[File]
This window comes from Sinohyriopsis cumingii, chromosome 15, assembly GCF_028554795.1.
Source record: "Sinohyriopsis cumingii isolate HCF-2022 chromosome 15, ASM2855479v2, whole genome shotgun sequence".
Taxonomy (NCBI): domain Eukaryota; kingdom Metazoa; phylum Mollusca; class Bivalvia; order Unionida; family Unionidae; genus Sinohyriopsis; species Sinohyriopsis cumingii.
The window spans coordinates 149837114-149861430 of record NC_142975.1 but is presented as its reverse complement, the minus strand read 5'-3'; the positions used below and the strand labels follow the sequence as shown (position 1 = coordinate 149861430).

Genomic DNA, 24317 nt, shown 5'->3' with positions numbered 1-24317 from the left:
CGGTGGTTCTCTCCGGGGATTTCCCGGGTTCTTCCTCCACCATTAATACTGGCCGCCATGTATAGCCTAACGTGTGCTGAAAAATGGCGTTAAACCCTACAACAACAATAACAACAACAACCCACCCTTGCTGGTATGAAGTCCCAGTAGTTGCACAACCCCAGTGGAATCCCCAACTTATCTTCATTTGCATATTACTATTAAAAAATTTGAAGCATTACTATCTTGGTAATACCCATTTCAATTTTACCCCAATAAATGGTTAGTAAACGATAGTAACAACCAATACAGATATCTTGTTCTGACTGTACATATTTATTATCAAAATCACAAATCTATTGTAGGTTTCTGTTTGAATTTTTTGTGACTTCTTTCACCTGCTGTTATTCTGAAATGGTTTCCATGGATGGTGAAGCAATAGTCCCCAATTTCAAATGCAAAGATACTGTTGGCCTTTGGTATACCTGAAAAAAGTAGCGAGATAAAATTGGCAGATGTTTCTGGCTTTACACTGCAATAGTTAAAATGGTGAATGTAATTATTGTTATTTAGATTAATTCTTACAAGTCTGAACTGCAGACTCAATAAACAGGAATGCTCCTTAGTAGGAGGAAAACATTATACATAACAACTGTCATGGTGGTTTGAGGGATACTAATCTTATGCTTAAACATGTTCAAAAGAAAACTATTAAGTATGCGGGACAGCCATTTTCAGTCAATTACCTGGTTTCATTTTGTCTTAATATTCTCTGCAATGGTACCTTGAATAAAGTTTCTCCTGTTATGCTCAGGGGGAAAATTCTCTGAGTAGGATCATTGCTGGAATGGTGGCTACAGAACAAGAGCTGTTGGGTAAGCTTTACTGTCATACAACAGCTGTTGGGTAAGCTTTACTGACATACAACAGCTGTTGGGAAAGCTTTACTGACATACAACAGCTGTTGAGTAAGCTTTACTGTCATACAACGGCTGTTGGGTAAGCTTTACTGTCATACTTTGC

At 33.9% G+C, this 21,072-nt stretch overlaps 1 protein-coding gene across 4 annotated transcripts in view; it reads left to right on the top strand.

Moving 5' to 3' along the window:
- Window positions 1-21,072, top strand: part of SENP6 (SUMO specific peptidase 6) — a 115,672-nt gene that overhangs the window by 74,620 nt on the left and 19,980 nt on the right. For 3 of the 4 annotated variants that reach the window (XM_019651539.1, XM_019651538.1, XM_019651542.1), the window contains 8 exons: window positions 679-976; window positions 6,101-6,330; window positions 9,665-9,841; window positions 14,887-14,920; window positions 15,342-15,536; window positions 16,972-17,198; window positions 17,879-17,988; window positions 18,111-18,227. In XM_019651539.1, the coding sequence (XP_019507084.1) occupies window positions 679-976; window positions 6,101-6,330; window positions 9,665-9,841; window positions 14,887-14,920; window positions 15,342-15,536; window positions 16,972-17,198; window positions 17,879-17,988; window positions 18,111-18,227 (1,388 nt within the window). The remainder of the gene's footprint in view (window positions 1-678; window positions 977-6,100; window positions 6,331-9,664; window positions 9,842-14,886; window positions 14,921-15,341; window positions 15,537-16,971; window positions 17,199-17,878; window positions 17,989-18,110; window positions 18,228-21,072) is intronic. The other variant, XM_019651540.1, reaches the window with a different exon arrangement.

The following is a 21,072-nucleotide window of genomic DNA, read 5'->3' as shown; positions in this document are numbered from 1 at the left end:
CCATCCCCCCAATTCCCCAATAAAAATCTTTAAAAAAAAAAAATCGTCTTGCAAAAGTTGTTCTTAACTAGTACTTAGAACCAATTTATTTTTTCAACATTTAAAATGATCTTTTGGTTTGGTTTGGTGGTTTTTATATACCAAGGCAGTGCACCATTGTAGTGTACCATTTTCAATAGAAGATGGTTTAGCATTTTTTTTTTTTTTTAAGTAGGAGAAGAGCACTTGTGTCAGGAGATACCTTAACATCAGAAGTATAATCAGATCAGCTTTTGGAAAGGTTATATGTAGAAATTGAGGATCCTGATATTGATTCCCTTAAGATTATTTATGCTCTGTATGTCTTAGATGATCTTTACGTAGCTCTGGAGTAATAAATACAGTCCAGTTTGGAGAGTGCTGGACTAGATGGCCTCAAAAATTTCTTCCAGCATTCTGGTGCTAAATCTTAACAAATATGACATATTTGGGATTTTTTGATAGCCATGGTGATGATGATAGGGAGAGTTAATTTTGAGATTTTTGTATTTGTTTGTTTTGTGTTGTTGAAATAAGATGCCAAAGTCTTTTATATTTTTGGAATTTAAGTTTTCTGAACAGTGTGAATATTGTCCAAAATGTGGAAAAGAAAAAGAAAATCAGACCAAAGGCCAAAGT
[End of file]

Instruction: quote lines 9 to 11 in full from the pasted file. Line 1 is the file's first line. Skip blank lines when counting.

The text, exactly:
- Window positions 1-21,072, top strand: part of SENP6 (SUMO specific peptidase 6) — a 115,672-nt gene that overhangs the window by 74,620 nt on the left and 19,980 nt on the right. For 3 of the 4 annotated variants that reach the window (XM_019651539.1, XM_019651538.1, XM_019651542.1), the window contains 8 exons: window positions 679-976; window positions 6,101-6,330; window positions 9,665-9,841; window positions 14,887-14,920; window positions 15,342-15,536; window positions 16,972-17,198; window positions 17,879-17,988; window positions 18,111-18,227. In XM_019651539.1, the coding sequence (XP_019507084.1) occupies window positions 679-976; window positions 6,101-6,330; window positions 9,665-9,841; window positions 14,887-14,920; window positions 15,342-15,536; window positions 16,972-17,198; window positions 17,879-17,988; window positions 18,111-18,227 (1,388 nt within the window). The remainder of the gene's footprint in view (window positions 1-678; window positions 977-6,100; window positions 6,331-9,664; window positions 9,842-14,886; window positions 14,921-15,341; window positions 15,537-16,971; window positions 17,199-17,878; window positions 17,989-18,110; window positions 18,228-21,072) is intronic. The other variant, XM_019651540.1, reaches the window with a different exon arrangement.

The following is a 21,072-nucleotide window of genomic DNA, read 5'->3' as shown; positions in this document are numbered from 1 at the left end:
CCATCCCCCCAATTCCCCAATAAAAATCTTTAAAAAAAAAAAATCGTCTTGCAAAAGTTGTTCTTAACTAGTACTTAGAACCAATTTATTTTTTCAACATTTAAAATGATCTTTTGGTTTGGTTTGGTGGTTTTTATATACCAAGGCAGTGCACCATTGTAGTGTACCATTTTCAATAGAAGATGGTTTAGCATTTTTTTTTTTTTTTAAGTAGGAGAAGAGCACTTGTGTCAGGAGATACCTTAACATCAGAAGTATAATCAGATCAGCTTTTGGAAAGGTTATATGTAGAAATTGAGGATCCTGATATTGATTCCCTTAAGATTATTTATGCTCTGTATGTCTTAGATGATCTTTACGTAGCTCTGGAGTAATAAATACAGTCCAGTTTGGAGAGTGCTGGACTAGATGGCCTCAAAAATTTCTTCCAGCATTCTGGTGCTAAATCTTAACAAATATGACATATTTGGGATTTTTTGATAGCCATGGTGATGATGATAGGGAGAGTTAATTTTGAGATTTTTGTATTTGTTTGTTTTGTGTTGTTGAAATAAGATGCCAAAGTCTTTTATATTTTTGGAATTTAAGTTTTCTGAACAGTGTGAATATTGTCCAAAATGTGGAAAAGAAAAAGAAAATCAGACCAAAGGCCAAAGT